Extended conversation with award-winning author Arundhati Roy. She won the Booker Prize in 1997 for her novel “The God of Small Things.” In 2017, 20 years after the publication of her first novel, she published another work of fiction, just out in paperback, titled “The Ministry of Utmost Happiness.” The novel was longlisted for the Booker Prize and nominated for the National Book Critics Circle Award. The book has been hailed as “an elegy for a bulldozed world.” Arundhati Roy received the 2002 Lannan Foundation Cultural Freedom Prize, and her journalism and essays have been collected in several books, including “The End of Imagination,” “Field Notes on Democracy: Listening to Grasshoppers” and “Capitalism: A Ghost Story.”
AMY GOODMAN: This is Democracy Now!, democracynow.org, The War and Peace Report. I’m Amy Goodman, with Nermeen Shaikh, with Part 2 of our discussion with Arundhati Roy, whose book, The Ministry of Utmost Happiness, her second novel, has just come out in paperback.
NERMEEN SHAIKH: In Part 1 of our discussion, we talked about Arundhati Roy’s new book, The Ministry of Utmost Happiness. But now I want to turn to President Trump’s business partnerships in India. A recent investigation in The New Republic by journalist Anjali Kamat, headlined “Political Corruption and the Art of the Deal,” found that the Trump Organization has entered into more deals in India than in any other foreign country. These deals are worth an estimated $1.5 billion and produced royalties of up to $11 million between 2014 and 2017. Anjali appeared on Democracy Now! in March and talked about the partnerships the Trump Organization has with businesses in India.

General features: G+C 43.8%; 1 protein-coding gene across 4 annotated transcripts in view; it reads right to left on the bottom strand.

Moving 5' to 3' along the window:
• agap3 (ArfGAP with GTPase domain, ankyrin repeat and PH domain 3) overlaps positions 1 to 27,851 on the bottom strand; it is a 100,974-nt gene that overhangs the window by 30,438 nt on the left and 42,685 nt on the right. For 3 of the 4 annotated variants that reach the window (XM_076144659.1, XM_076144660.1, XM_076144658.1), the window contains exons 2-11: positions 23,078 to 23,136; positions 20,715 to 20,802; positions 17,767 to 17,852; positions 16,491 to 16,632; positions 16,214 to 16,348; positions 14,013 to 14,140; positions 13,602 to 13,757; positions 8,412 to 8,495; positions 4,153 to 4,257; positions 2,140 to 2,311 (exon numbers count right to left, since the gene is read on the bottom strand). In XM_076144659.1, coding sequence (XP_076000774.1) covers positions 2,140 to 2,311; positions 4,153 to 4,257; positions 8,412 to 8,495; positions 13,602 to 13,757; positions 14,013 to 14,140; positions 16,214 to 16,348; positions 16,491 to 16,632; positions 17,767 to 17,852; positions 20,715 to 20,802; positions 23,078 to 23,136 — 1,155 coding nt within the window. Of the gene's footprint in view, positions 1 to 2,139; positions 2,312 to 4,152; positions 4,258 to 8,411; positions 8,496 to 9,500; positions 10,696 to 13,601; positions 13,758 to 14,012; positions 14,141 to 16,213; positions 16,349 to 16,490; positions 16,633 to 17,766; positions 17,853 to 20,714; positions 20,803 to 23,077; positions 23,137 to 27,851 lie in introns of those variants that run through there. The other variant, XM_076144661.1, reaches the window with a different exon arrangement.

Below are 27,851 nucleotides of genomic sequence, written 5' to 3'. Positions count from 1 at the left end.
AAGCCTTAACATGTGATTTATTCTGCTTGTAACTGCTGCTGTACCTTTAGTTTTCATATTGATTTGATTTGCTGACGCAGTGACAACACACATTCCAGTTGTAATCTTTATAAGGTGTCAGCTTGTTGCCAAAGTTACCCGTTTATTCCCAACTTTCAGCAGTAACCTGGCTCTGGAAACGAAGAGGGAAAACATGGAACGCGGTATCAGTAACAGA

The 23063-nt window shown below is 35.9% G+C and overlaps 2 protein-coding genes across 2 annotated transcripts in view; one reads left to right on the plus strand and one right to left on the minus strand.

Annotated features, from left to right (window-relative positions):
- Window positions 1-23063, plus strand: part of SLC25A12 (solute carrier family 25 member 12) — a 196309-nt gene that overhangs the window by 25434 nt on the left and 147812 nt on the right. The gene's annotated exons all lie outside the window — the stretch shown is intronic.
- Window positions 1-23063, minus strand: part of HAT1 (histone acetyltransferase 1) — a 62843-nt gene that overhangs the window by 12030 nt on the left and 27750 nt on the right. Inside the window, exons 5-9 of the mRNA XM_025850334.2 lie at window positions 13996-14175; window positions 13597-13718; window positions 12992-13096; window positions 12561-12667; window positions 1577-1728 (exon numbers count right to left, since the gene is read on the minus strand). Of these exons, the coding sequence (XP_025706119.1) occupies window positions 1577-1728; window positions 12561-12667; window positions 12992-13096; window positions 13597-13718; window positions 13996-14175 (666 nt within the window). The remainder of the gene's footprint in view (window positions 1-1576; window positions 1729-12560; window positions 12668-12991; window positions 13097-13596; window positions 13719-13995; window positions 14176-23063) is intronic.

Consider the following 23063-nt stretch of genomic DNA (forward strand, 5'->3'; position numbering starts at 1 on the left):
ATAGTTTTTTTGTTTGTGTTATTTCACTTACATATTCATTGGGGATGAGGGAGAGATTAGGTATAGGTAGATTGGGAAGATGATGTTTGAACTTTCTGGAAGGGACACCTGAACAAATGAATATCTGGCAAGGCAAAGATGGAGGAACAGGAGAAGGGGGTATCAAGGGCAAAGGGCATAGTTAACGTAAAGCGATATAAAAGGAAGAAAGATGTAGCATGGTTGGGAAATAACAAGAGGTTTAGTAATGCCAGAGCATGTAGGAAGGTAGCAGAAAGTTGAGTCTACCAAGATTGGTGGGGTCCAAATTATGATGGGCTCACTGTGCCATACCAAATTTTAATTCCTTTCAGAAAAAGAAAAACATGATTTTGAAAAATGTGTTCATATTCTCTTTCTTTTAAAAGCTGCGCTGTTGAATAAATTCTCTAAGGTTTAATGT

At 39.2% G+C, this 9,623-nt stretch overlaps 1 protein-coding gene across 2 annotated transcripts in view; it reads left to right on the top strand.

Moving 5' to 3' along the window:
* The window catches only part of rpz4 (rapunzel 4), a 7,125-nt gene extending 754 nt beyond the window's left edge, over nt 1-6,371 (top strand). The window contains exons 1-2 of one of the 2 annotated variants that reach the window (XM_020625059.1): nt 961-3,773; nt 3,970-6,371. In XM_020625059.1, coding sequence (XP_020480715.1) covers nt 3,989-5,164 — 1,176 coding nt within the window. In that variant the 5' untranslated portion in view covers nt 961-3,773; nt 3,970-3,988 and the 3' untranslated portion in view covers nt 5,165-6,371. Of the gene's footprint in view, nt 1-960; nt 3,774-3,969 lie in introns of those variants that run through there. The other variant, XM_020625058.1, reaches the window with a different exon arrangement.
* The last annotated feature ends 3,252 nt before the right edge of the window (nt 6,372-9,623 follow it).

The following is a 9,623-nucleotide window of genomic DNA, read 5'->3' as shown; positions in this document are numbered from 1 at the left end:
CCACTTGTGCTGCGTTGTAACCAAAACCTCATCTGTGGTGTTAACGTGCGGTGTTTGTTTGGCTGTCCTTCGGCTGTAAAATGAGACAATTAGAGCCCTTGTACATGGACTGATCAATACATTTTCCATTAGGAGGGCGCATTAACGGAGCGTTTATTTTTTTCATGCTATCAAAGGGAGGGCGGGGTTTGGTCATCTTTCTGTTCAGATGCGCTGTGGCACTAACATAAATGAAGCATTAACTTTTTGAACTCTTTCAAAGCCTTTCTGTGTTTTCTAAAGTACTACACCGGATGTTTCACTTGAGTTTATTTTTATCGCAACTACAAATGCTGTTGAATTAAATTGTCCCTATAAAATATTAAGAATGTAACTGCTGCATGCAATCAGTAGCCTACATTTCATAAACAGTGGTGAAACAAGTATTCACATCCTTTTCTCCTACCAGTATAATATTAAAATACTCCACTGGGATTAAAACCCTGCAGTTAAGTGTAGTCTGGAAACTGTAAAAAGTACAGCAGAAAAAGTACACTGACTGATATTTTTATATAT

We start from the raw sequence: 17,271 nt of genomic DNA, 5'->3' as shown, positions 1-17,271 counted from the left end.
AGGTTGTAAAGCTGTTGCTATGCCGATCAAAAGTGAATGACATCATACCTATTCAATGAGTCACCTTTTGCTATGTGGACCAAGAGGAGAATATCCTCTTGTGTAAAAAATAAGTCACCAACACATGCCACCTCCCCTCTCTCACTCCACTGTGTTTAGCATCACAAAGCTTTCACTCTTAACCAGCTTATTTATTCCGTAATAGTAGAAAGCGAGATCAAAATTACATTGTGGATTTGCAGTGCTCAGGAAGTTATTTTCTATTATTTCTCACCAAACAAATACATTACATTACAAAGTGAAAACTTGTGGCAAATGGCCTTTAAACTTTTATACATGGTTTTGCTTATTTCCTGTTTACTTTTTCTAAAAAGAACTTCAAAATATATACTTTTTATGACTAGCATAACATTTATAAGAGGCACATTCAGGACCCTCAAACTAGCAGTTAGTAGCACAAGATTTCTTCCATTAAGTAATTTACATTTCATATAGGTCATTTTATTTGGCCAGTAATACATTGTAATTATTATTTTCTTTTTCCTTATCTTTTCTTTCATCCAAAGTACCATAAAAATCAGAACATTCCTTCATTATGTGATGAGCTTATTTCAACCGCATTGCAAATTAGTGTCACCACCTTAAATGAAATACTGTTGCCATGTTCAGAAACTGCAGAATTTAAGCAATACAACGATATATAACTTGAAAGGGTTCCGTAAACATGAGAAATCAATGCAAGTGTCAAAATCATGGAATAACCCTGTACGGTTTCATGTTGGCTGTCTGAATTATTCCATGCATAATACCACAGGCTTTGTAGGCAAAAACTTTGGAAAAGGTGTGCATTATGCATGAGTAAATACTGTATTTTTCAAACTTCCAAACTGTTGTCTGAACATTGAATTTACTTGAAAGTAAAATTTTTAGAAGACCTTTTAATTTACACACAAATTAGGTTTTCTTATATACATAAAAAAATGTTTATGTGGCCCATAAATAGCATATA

ANJALI KAMAT: Almost all of the partners have a long history of legal entanglements, have a long history of being investigated for tax evasion by the government. At least three of them are very closely connected to very powerful political officials. Two of them are—have close connections to powerful political officials who are in the ruling party right now, who are part of the ruling Bharatiya Janata Party, the BJP, which is the party of Prime Minister Narendra Modi. One of his partners is actually a political official himself. He’s a five-term state lawmaker in Bombay, now called Mumbai. And Mangal Prabhat Lodha is one of the wealthiest men in the country. He’s also a lawmaker. And he shares the same kind of ideological and political vision, in some ways. They’re both right-wing politicians, both developers who turned into politicians. His campaign slogan, a couple of years ago, became “Making Mumbai great again.” And both the Lodha Group and the other—another group in North India, in Gurgaon, called IREO, both of whom have ties to the ruling BJP, have also been under investigation on allegations of money laundering. So, these are—you know, these might be close friends of Don Jr., but there’s a lot of questions about how exactly they were vetted and what their reputations are.
AMY GOODMAN: So that’s journalist Anjali Kamat, talking about the problems with the Trump Organization’s partnerships in India. Meanwhile, Donald Trump Jr.—that’s President Trump’s eldest son—has made repeated trips to India, most recently earlier this year. During his visit, following his sister’s visit, Ivanka Trump, he was asked about corruption in India at the Global Business Summit in New Delhi.